So it will come as no surprise that I think of extracurricular activities as critical to the mission of schools, at least for some students. Among the tragedies I see in school today are 1) the replacement of experiential learning with uniform, regimented instruction; 2) the equation of learning with testing; and 3) the epidemic of play-to-play schemes, which are based on the idea that extracurriculars aren’t integral to education.

For many students, it’s the extracurriculars that give them a reason to go to school every day. They did that for me.

Talk Radio

I called in recently to a radio program called The Sound of Ideas, heard on Cleveland Public Radio, WCPN-FM 90.3, weekdays 9:00-10:00. Since then the producer called asking me to appear on today’s show, “Money, Politics and Unions after Issue 2,” and I agreed to be a guest. Other members of the panel–all much heavier hitters than me–were:
  • Harriet Applegate of the North Shore AFL-CIO, with us in the studio;
  • by phone, Peter Overby, NPR’s “Power, Money and Influence” correspondent, who covers campaign finance;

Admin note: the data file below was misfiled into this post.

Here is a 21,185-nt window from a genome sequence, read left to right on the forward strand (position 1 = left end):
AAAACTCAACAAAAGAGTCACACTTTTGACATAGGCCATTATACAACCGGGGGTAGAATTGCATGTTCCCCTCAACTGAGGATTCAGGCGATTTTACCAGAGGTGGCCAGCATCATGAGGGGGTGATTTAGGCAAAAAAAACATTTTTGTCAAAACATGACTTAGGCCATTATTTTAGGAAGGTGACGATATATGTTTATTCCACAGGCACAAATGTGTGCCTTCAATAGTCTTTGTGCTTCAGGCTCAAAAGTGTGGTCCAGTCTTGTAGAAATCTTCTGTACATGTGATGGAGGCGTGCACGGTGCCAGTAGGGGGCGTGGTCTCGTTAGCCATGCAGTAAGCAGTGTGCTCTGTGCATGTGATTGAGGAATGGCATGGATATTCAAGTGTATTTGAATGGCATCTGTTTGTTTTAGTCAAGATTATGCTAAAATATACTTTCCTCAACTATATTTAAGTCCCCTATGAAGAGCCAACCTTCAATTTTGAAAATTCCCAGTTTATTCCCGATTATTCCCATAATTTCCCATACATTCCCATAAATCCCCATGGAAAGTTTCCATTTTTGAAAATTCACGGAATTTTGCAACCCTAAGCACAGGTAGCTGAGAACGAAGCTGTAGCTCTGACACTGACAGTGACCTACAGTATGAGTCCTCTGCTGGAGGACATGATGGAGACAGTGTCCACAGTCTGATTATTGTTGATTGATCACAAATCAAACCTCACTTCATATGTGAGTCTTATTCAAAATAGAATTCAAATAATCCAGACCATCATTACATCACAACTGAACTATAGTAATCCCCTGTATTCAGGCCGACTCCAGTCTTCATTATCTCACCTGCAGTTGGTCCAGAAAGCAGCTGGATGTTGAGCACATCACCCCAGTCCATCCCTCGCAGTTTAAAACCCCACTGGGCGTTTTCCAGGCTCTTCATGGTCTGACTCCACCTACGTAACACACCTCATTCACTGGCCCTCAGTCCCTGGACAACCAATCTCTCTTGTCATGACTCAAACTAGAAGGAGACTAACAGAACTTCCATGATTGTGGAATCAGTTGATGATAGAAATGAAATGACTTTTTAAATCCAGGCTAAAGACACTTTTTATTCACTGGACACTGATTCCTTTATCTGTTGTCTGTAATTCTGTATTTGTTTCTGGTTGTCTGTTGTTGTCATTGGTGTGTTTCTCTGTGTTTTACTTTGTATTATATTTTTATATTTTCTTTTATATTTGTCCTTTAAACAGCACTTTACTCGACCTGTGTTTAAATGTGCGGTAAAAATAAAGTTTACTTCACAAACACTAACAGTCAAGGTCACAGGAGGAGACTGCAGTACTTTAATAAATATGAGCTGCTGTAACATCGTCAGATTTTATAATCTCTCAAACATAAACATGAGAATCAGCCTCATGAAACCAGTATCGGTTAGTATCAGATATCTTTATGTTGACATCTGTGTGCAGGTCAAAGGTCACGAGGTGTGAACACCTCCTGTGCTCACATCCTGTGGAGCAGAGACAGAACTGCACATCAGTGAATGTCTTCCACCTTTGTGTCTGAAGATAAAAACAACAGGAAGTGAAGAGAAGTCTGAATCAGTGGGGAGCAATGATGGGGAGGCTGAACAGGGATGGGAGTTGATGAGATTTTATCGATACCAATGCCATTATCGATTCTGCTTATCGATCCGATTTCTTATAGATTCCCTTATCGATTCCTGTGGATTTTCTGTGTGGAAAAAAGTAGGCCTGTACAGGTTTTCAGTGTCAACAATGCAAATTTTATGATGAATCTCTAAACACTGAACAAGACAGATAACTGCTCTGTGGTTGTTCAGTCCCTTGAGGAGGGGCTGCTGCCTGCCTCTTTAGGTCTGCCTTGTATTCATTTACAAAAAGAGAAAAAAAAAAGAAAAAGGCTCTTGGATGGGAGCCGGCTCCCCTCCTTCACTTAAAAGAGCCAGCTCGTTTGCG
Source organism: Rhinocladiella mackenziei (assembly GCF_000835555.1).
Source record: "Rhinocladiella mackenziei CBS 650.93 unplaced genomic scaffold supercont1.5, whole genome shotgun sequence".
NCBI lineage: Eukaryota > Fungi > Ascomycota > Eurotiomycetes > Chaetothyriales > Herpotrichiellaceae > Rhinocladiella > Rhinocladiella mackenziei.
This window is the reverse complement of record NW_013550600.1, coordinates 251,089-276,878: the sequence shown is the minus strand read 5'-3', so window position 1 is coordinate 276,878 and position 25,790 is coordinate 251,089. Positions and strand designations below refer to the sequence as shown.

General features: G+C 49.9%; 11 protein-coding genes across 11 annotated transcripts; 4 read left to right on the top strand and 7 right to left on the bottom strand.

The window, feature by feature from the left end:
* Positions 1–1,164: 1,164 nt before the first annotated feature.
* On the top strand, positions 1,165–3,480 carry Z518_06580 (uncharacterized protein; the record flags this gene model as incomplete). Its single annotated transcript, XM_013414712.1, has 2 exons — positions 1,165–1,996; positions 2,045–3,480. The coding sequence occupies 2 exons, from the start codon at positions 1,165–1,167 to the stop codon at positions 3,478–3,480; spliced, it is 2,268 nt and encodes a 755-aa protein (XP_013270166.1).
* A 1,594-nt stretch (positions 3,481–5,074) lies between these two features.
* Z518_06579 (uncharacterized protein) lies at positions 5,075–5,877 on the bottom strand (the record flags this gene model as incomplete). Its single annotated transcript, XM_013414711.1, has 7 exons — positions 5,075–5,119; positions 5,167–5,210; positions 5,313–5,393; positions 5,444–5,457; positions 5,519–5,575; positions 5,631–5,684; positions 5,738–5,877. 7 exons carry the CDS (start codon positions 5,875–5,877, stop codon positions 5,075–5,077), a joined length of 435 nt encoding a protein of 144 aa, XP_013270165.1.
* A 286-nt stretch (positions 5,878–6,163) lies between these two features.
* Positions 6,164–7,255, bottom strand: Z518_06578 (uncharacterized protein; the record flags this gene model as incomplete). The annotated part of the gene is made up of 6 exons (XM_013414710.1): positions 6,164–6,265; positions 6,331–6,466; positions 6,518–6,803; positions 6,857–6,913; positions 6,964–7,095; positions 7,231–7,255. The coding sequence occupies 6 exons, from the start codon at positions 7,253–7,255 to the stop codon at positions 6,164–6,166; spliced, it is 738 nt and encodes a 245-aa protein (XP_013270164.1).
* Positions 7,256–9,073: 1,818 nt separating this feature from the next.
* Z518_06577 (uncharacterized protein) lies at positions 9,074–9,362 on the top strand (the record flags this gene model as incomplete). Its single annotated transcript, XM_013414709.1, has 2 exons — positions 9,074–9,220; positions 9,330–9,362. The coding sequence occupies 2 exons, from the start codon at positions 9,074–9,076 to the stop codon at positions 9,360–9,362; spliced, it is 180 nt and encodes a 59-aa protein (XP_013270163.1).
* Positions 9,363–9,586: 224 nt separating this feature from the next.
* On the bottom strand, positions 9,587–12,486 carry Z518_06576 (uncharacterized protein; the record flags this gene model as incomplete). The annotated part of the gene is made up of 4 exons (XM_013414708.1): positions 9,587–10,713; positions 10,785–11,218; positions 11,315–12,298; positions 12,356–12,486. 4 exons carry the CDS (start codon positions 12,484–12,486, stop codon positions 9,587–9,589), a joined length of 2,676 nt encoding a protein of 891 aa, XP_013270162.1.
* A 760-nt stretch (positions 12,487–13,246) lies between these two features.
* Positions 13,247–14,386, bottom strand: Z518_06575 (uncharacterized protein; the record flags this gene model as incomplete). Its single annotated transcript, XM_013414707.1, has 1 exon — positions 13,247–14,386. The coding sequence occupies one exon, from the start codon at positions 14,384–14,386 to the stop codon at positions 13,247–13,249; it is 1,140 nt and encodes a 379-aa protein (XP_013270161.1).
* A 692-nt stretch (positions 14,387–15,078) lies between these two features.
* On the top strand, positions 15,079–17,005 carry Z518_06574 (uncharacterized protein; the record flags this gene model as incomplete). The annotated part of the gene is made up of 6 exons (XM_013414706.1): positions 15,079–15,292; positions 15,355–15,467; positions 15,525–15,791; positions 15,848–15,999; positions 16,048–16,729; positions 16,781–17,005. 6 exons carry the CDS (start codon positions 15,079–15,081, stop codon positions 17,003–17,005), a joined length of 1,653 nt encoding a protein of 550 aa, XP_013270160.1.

• by phone, Mark Mix, President of the National Right to Work Legal Defense Foundation.
If you’re masochistic, you might enjoy downloading the show’s podcast. If you’re really adventurous, watch the video; if you can take it, so can I.

So how was this experience, you ask? Well, I learned stage fright young: as a music student I would be a complete basket case before each recital. And although by now I’ve spoken, acted, sung, played, or taught thousands of times, I’m still pretty nervous before anything that resembles a performance.

One surprise to me was how quickly the hour went. I had prepared for the session, and had my various papers arranged in front of me at the desk. I wound up hardly referring to any of them, and instead used the top handout mostly to take notes and keep track of my thoughts. In this setting, it seems, it does no good to anticipate what the next question might be or to dwell on the last one: the most important thing is to concentrate on the moment. In little league they called it “keeping your head in the game,” and it’s not something I was or am especially good at; but for an hour at a time, I guess I can.